If a builder builds a house for someone, and does not construct it properly, and the house which he built falls in and kills its owner, then that builder shall be put to death; and
If it ruins goods, he shall make compensation for all that has been ruined, and inasmuch as he did not construct properly this house which he built and it fell, he shall re-erect the house from his own means.
Oh there's more, but it gets a little morbid. Too much death for me!
But where are the Realtors mentioned? Have we always been a self-governing body of good talkers? I'm certain that as long as people have roamed the earth, middlemen and "middle-women" have existed.
I'm guessing the ANAR (Ancient National Association of Realtors) must have hosted some really great parties for Hammurabi and his wives. I'm thinking wine, flatbread, something stuffed with mint ... oh, and belly dancers -- lots of belly dancers. And thank goodness! What else would you expect for your 10 sheaves-of-wheat dues?
But just think ... what if we had been included in the code?
Picture this: You're at the signing. You've got your client's sandal in one hand and a hammer in the other and you're just about ready to nail that size 11 footwear to his new door post ... when that pesky title officer notices that you've failed to procure the buyer's signature on page six of the inspection report. Bah! You hang.
I think we'd be a mite more particular about those paper trails, hmm? That final disclaimer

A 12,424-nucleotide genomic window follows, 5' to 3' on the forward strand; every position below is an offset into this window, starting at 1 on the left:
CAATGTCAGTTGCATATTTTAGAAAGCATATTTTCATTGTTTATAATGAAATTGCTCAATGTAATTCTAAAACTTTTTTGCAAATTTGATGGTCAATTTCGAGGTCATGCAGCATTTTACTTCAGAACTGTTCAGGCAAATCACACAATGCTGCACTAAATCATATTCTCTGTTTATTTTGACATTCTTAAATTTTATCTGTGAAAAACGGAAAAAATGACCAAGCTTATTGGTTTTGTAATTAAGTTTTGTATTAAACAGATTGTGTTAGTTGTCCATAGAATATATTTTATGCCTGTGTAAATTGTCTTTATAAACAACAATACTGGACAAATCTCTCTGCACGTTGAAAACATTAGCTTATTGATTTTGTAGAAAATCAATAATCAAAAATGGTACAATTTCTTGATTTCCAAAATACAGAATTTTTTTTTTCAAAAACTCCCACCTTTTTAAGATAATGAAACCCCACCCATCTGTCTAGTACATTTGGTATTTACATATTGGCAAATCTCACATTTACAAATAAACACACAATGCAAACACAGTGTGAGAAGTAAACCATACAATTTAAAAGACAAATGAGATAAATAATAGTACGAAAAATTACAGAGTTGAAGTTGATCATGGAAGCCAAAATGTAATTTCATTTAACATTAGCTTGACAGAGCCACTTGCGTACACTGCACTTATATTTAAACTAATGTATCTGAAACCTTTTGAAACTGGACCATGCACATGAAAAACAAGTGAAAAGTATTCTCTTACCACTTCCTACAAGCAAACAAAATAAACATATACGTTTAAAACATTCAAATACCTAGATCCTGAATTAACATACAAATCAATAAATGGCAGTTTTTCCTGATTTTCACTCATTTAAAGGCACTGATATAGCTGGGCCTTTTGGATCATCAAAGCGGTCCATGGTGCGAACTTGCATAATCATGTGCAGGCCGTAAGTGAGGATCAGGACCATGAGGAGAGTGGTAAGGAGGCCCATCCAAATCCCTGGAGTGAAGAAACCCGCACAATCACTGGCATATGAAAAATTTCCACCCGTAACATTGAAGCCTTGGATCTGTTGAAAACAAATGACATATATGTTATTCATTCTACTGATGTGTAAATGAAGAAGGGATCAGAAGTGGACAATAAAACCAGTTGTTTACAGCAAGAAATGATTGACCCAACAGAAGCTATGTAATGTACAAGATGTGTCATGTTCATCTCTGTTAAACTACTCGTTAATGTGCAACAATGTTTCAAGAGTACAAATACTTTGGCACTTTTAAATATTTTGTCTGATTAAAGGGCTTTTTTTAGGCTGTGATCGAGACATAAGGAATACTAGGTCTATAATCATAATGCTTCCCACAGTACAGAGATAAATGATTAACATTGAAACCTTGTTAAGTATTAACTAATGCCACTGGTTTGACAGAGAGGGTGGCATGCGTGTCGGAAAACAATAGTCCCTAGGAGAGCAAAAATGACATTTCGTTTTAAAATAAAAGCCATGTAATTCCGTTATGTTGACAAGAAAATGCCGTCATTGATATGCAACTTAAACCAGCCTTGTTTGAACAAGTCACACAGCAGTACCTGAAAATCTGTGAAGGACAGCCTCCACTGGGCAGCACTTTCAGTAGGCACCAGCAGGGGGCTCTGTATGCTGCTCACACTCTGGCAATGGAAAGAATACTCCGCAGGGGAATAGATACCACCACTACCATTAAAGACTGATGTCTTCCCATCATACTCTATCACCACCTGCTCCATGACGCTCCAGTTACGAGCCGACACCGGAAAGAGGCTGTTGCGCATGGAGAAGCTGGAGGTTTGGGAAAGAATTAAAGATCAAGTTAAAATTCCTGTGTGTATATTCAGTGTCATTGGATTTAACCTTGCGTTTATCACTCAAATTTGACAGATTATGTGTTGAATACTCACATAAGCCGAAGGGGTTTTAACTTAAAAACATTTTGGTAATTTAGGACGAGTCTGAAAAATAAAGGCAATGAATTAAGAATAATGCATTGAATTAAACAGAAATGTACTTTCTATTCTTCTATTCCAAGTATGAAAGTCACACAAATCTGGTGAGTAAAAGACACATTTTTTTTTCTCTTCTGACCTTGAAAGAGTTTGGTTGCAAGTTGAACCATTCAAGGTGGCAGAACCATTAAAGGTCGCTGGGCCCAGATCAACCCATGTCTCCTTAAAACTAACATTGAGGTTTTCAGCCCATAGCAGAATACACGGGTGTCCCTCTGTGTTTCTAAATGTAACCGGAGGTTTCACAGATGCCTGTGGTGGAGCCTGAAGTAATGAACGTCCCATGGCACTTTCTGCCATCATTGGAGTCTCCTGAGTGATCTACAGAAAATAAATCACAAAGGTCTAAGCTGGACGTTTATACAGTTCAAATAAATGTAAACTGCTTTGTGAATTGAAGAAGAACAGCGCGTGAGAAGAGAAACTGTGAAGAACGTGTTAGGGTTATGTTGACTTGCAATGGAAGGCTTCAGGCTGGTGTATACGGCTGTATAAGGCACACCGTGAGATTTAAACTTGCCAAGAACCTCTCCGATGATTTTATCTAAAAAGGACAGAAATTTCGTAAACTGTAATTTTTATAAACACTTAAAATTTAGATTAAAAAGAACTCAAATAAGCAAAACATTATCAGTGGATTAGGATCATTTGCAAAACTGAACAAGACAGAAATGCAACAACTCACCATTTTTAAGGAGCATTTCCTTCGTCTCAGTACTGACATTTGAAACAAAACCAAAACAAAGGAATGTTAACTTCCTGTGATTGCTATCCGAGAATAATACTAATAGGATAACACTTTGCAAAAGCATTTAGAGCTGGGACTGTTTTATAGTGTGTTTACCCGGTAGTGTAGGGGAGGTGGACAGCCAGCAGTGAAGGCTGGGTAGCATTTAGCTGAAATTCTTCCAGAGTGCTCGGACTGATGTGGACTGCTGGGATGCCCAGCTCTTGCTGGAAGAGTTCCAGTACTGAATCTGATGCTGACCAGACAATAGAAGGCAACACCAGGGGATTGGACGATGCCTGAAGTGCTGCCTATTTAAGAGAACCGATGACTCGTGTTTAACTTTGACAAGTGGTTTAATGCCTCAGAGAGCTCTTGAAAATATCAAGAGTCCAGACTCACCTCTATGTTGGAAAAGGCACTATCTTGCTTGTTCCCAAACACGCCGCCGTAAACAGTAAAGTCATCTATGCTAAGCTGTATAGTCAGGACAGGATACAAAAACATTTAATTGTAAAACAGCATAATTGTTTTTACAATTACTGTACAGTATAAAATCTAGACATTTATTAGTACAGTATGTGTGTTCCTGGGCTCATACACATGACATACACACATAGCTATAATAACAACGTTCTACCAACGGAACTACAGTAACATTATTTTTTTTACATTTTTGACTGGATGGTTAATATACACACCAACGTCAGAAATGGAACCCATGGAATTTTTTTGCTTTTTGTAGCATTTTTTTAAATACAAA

stating that the buyer has accepted the seller's ingenious electrical wiring mashup in the garage area would be right at the very top of our files, in triplicate.
Buyer unable to attend the inspection? Better get that in writing. Buyer understands that the home is built on a natural spring? Let's take pictures.
But, we didn't make the code. And sadly, we as a group are lesser for it.
Sometimes those last-minute "get it in writing" jobs are just a headache. And then there are those times when the buyer and seller are so close but can't seem to agree on who gets to keep the curtain rods.
Maybe if we just, y'know, told the seller that it wasn't such a big deal? After all, the buyer's agent works in our office and she knows they don't matter, and we know they don't matter -- let's just get this deal done!
Ah, my friends, these situations are the downfall of our industry. The smallest of secrets revealed; the last document you thought you'd ever need; the idiot sentences we utter in a dull moment; these are the moments when we chip away at our own gold standard.
Being a Realtor should be hard work. An exacting profession -- daunting even! And certainly not for the faint of heart. We pay a lot of good money for "protection" that we shouldn't need. Well, that's in a perfect world.
In the real world, we should dot every "i" as if our own eye depends upon it.
Alisha Alway Braatz is a buyer's broker for Coldwell Banker Advantage One Properties in Eugene, Ore., and a real estate humorist.